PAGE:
Bishops appointed for Chaldean Church in Sydney, Toronto, Baghdad

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By Carol Glatz
Catholic News Service
VATICAN CITY (CNS) — Pope Francis named new bishops for Chaldean Catholics in Sydney and Toronto and confirmed the election of a Chaldean priest, who is currently ministering in Detroit, Michigan, to be a new auxiliary bishop in Baghdad.
Accepting the resignation of 76-year-old Archbishop Djibrail Kassab, the pope appointed Chaldean Archbishop Amel Shamon Nona of Mosul, Iraq, to head the Eparchy of St. Thomas the Apostle of Sydney — the Chaldean diocese serving Australia and New Zealand.

The Eparchy of St. Thomas the Apostle of Detroit was losing two Chaldean clergy with the latest appointments: Chorbishop Emmanuel Challita, 58, was named the new bishop of the Eparchy of Mar Addai of Toronto; and Father Basel Yaldo, 44, was elected by the Synod of Bishops of the Chaldean Church to be an auxiliary bishop of the Chaldean Catholic Patriarchate in Baghdad, Iraq. The pope formally gave his assent to Father Yaldo’s election the same day the Vatican made the announcements Jan. 15.

Archbishop Nona, 47, was born in Alqosh, Iraq. He was ordained a priest in 1991, serving in Alqosh until 2000. After getting his degree in theology at Rome’s Pontifical Lateran University, he returned to Alqosh as a parish priest and taught anthropology at the Pontifical Babel College.

Archbishop Nona was one of thousands of Catholics forcibly expelled from Mosul after Islamic State militants took control of Iraq’s second-largest city in June. He has been ministering to his displaced flock in surrounding villages, where they have been living in tents, trailers and abandoned buildings that often lack basic services like plumbing and heat.

Archbishop Nona led the Archdiocese of Mosul since his installation in 2010 as successor to Archbishop Paulos Faraj Rahho, who died in 2008 after he was taken hostage by kidnappers.

Archbishop Nona now succeeds Archbishop Kassab, who led the eparchy in Sydney since 2006 — the year he was transferred out of Basra in southern Iraq due to increased violence there against Christians.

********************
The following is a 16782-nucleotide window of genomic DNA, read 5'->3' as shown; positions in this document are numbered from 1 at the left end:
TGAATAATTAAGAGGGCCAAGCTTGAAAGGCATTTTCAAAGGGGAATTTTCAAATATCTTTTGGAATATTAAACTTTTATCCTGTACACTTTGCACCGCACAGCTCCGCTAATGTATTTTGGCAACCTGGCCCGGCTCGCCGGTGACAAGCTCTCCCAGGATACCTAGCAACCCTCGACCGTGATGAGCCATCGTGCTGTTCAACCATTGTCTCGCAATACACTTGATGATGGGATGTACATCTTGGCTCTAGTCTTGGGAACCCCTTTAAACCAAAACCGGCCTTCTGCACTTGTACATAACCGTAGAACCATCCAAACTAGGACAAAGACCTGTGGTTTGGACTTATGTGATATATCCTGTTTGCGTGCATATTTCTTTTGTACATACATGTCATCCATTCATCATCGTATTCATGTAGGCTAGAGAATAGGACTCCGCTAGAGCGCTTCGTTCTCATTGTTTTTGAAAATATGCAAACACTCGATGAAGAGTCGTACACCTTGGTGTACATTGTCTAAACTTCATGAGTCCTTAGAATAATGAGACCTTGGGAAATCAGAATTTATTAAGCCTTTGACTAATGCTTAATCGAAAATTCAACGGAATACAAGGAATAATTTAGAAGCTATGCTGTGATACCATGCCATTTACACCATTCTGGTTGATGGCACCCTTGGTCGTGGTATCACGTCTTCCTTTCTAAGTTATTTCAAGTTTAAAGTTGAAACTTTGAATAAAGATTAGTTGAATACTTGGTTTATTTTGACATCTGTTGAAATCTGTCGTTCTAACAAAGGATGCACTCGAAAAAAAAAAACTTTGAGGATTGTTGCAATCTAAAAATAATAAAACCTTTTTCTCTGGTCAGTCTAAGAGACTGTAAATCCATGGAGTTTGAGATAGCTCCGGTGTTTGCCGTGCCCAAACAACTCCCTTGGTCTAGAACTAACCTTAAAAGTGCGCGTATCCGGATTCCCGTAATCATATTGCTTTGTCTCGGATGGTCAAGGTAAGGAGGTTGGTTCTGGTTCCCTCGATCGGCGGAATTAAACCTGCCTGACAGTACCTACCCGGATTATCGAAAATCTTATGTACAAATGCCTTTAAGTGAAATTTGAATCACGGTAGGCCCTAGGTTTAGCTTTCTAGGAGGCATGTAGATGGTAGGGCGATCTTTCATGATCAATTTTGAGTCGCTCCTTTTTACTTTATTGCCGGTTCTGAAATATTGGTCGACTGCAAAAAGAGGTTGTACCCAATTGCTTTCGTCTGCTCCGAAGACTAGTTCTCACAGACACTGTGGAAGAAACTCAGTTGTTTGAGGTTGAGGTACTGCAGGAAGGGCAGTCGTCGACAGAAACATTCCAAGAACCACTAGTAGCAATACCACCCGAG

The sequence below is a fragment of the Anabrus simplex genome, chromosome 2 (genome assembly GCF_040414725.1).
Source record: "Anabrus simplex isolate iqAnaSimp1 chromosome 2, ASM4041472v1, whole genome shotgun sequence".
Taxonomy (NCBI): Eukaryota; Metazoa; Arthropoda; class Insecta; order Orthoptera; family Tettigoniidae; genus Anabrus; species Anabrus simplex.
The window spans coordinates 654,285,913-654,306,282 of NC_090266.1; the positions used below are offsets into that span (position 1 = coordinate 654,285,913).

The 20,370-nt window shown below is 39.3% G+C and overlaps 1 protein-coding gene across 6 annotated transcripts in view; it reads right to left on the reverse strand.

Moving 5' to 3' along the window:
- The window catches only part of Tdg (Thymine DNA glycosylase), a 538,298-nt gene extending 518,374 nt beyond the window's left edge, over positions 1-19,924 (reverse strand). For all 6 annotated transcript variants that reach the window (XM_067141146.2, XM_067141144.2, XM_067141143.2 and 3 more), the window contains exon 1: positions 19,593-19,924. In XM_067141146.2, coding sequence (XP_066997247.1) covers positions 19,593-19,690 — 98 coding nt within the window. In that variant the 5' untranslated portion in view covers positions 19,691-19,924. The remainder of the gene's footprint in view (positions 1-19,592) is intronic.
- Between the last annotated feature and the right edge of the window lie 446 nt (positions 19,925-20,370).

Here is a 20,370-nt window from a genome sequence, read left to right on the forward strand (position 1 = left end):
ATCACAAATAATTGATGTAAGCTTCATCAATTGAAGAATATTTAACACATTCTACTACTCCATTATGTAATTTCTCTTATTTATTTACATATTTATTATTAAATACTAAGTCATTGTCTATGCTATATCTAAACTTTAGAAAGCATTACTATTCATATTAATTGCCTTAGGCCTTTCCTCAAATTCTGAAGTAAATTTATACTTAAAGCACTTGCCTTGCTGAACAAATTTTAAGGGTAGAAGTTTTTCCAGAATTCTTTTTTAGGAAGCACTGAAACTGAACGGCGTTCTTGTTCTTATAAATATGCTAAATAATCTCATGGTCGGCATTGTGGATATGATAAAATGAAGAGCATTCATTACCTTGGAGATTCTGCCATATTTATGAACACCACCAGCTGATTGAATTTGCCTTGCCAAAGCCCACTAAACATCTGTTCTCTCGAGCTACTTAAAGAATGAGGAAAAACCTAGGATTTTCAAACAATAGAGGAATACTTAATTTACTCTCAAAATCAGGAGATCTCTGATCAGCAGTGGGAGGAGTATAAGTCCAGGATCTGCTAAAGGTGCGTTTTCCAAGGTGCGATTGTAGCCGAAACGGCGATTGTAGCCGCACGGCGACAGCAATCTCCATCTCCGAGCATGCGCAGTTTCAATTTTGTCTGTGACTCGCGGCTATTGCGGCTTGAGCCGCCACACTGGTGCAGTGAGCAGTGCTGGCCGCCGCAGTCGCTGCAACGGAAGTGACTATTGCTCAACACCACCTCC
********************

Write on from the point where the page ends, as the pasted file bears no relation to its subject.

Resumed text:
Born in Telkaif, the now retired archbishop had led the archeparchy of Basra, Iraq, since the mid-1990s and was strongly outspoken against the U.S. military intervention of Iraq and the ensuing violence. He was unharmed when a piece of shrapnel from a U.S. missile landed at the foot of his bed in 2003.

Bishop-designate Challita, who was born in Zakho in 1956, studied at a Dominican seminary in Mosul and was ordained a priest by St. John Paul II in 1984 in Rome.

After receiving degrees in philosophy, theology and biblical theology at Rome’s Pontifical Urbanian University, he began his ministry in 1987 for the Eparchy of St. Thomas the Apostle of Detroit, serving in California and Michigan.

Bishop-elect Yaldo was born in Telkaif in 1970. He studied in Baghdad and the Pontifical Urbanian University where he received his degrees in theology in 2001, dogmatic theology in 2003 and a doctorate in 2013.

He was ordained a priest in Baghdad in 2002 and served as vice rector of the Chaldean major seminary in Baghdad, a professor of dogmatic theology at Babel College, parish priest in Baghdad and secretary to the late Cardinal Emmanuel-Karim Delly, Chaldean patriarch.

Bishop-elect Yaldo was kidnapped for three days and badly beaten by his captors in September 2006, just after Pope Benedict’s controversial remarks about Islam in Regensburg, Germany, inflamed parts of the Muslim world. Death threats against the priest had been so serious that he was transferred in 2007 from Baghdad to the parish of St. George Chaldean Catholic Church in Michigan.